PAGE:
if (addresses.containsKey(name))
          {
             
             System.out.println("Replacing " + addresses.remove(name) + " with " + addresses.get(name) + " for " + name);
             addresses.put(name, address); 
          }  
          else
          {
             addresses.put(name, address);
          }
       }
    }

  7. #7
    Fubarable's Avatar
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    Of course your changes above are not going to work. You have to think like a computer and walk through your code. For instance, in your first bit of code you do this:

    1. Change the address value for the name key, and then
    2. Remove the address for the name key, and extract the value added in step 1 (and removing it at the same time), and then
    3. Attempt to show a value from a key that's been removed already.

    Do you see how this won't work?

    Now in your most recent post, you
    1. Remove the value from the map for the key name.
    2. Attempt to get a "new" value from the map for the removed key, before adding anything new to the map, and
    3. Then you add a new value for the key name.
    Again, do you see why this won't work?

    Perhaps you want to remove the value and store it in a variable, add a new value and store the address in a variable, and then use the variables to show the output. Again, you must think through the problem before writing the code, else the code won't make any sense.

    Sorry about the incorrect format of my posts. No disrespect intended whatsoever.
    It has nothing to do with "format" here. Can you imagine the frustration of anyone who tries to help you only to find out later that the same answer was given hours ago in a cross-posted thread? No one likes wasting their time, especially a volunteer. The polite thing to do would be to not do this, but if you feel that you absolutely must, to at least provide links in both cross-posts to each other.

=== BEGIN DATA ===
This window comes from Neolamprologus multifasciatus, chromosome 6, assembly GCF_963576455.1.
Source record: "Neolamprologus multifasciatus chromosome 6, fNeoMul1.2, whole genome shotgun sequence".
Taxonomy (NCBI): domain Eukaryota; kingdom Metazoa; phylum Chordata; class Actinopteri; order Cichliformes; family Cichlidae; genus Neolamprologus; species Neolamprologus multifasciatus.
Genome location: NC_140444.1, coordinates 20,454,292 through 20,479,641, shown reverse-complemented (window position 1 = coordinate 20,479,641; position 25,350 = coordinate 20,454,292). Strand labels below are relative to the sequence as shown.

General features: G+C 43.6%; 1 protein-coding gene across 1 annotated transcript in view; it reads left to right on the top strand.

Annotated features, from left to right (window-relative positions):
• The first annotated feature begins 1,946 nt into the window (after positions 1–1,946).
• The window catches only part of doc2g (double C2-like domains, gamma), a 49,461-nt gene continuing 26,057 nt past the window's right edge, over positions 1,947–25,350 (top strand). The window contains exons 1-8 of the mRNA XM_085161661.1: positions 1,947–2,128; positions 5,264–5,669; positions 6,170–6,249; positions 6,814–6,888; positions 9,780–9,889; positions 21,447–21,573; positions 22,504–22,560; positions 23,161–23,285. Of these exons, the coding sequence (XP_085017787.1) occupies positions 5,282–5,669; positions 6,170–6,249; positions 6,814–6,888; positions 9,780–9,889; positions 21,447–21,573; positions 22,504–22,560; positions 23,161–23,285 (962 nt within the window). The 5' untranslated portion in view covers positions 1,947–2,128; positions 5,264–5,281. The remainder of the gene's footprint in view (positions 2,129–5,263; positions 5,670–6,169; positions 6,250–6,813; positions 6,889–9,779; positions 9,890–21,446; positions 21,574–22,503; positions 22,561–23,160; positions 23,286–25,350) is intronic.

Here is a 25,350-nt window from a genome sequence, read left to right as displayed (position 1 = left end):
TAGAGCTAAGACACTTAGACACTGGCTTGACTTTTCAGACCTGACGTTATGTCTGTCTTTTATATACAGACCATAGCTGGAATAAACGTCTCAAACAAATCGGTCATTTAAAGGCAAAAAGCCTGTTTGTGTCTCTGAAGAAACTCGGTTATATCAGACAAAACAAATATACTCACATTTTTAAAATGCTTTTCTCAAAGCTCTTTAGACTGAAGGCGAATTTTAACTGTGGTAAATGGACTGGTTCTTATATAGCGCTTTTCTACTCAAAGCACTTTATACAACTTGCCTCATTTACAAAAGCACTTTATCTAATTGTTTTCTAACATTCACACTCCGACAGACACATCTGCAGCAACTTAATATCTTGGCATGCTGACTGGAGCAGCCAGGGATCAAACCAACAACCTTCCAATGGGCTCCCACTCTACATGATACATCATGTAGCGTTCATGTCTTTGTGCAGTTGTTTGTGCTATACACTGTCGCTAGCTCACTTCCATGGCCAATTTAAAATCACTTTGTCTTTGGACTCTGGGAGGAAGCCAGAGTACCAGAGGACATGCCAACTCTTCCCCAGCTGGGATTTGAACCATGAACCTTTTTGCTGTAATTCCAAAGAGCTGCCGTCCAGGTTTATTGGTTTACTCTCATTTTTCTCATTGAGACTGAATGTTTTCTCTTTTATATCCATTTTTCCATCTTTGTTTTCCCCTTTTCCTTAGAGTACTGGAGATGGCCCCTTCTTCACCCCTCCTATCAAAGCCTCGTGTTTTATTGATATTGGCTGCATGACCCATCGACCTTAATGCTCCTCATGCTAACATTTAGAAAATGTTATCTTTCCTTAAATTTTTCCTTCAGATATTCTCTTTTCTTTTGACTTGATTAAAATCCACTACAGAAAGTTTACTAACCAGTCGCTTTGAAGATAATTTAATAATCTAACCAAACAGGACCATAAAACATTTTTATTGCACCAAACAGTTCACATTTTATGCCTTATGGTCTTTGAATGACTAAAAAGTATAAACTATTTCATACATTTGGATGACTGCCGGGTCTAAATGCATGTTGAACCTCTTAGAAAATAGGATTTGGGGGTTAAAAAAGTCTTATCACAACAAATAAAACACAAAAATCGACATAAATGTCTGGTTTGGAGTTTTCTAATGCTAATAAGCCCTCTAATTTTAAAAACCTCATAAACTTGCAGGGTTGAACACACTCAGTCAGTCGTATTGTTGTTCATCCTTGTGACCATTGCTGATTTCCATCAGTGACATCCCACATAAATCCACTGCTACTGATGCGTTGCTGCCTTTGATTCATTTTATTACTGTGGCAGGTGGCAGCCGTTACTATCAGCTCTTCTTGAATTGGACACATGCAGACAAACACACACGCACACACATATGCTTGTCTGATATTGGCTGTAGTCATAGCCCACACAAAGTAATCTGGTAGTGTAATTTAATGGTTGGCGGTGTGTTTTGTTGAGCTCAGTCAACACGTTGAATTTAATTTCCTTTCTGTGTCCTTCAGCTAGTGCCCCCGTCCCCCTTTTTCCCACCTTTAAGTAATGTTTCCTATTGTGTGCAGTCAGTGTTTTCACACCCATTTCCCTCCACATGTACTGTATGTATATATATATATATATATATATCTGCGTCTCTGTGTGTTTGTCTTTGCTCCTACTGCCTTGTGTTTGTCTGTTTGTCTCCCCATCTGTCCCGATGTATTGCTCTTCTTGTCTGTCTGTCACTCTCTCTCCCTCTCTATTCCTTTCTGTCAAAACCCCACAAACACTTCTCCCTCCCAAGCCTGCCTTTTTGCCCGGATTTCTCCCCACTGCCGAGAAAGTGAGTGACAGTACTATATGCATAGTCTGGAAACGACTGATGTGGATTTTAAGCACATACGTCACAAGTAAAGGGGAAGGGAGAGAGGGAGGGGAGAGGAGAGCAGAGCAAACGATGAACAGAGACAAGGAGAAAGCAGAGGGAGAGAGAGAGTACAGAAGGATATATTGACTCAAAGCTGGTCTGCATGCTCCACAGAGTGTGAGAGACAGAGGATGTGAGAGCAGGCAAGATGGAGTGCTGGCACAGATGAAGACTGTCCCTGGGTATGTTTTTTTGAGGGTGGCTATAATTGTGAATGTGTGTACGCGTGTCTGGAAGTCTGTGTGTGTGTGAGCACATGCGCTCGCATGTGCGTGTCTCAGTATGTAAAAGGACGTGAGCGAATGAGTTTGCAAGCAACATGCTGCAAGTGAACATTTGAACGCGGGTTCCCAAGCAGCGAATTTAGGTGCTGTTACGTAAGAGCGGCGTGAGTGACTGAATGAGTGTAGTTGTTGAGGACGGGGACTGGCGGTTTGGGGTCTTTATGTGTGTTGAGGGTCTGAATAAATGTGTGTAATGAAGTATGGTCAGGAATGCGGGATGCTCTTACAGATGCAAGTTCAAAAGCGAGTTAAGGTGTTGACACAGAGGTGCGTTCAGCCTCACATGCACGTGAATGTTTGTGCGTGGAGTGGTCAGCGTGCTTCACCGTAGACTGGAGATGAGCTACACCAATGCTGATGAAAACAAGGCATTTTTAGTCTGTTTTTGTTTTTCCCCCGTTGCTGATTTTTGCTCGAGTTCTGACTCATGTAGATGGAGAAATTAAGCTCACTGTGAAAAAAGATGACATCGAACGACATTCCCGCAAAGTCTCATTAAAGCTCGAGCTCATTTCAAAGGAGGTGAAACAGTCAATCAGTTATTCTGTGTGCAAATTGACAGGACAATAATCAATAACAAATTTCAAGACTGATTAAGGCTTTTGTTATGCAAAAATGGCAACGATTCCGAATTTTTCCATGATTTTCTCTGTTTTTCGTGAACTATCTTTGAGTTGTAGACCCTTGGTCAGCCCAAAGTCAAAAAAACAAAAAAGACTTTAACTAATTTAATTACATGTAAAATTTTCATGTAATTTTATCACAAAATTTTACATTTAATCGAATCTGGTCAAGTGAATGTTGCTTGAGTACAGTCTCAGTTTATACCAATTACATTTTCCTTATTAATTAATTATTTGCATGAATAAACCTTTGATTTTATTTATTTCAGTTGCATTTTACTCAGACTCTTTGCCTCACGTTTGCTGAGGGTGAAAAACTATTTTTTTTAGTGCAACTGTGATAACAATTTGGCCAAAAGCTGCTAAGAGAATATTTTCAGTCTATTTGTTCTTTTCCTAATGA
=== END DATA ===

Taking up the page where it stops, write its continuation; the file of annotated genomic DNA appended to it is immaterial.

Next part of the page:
8. #8
    corlettk is offline Member
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    Maybe something like
    Java Code:
      public void add(String name, String address) {
        if (addresses.containsKey(name)) {
          System.err.println("DEBUG: Replacing \""+addresses.remove(name)+"\" with \""+address+"\" for \""+name+"\"");
        }
        addresses.put(name, address);
      }
    As a general rule of thumb do NOT mix "output" with "process"... ergo: It's a very bad idea to output anything from an "add" method... DEBUG-prints are OK, because they're not part of "the product"... they will all be disabled (or removed) before you ship your program.

  9. #9
    trueblue is offline Member
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    Quote Originally Posted by Fubarable View Post
    Of course your changes above are not going to work. You have to think like a computer and walk through your code. For instance, in your first bit of code you do this:

    1. Change the address value for the name key, and then
    2. Remove the address for the name key, and extract the value added in step 1 (and removing it at the same time), and then
    3. Attempt to show a value from a key that's been removed already.

    Do you see how this won't work?

    Now in your most recent post, you
    1. Remove the value from the map for the key name.
    2. Attempt to get a "new" value from the map for the removed key, before adding anything new to the map, and
    3. Then you add a new value for the key name.
    Again, do you see why this won't work?

    Perhaps you want to remove the value and store it in a variable, add a new value and store the address in a variable, and then use the variables to show the output. Again, you must think through the problem before writing the code, else the code won't make any sense.


    I am still frigging about with this address book.
    I now need to create a method which takes an address (a value) as an argument and returns an address/value if the address exists in the addressbook and is removed along with the name/key. It then displays the address/value it has removed, or "Address not found" if the address did not exist. I have done something similar when using a name/key as an argument, but it seems trickier when taking an address/value as an argument.
    Can anyone offer any guidance on this please? Here is my incomplete code which currently just caters for addresses/values which do not exist. Many thanks.

    Java Code:
    public Object forgetFromAddress(Object address)
       {
          Object addressRemove = "";
          if (!addresses.containsValue(address))
          {
             addressRemove = "Address not found";
          }
          return addressRemove;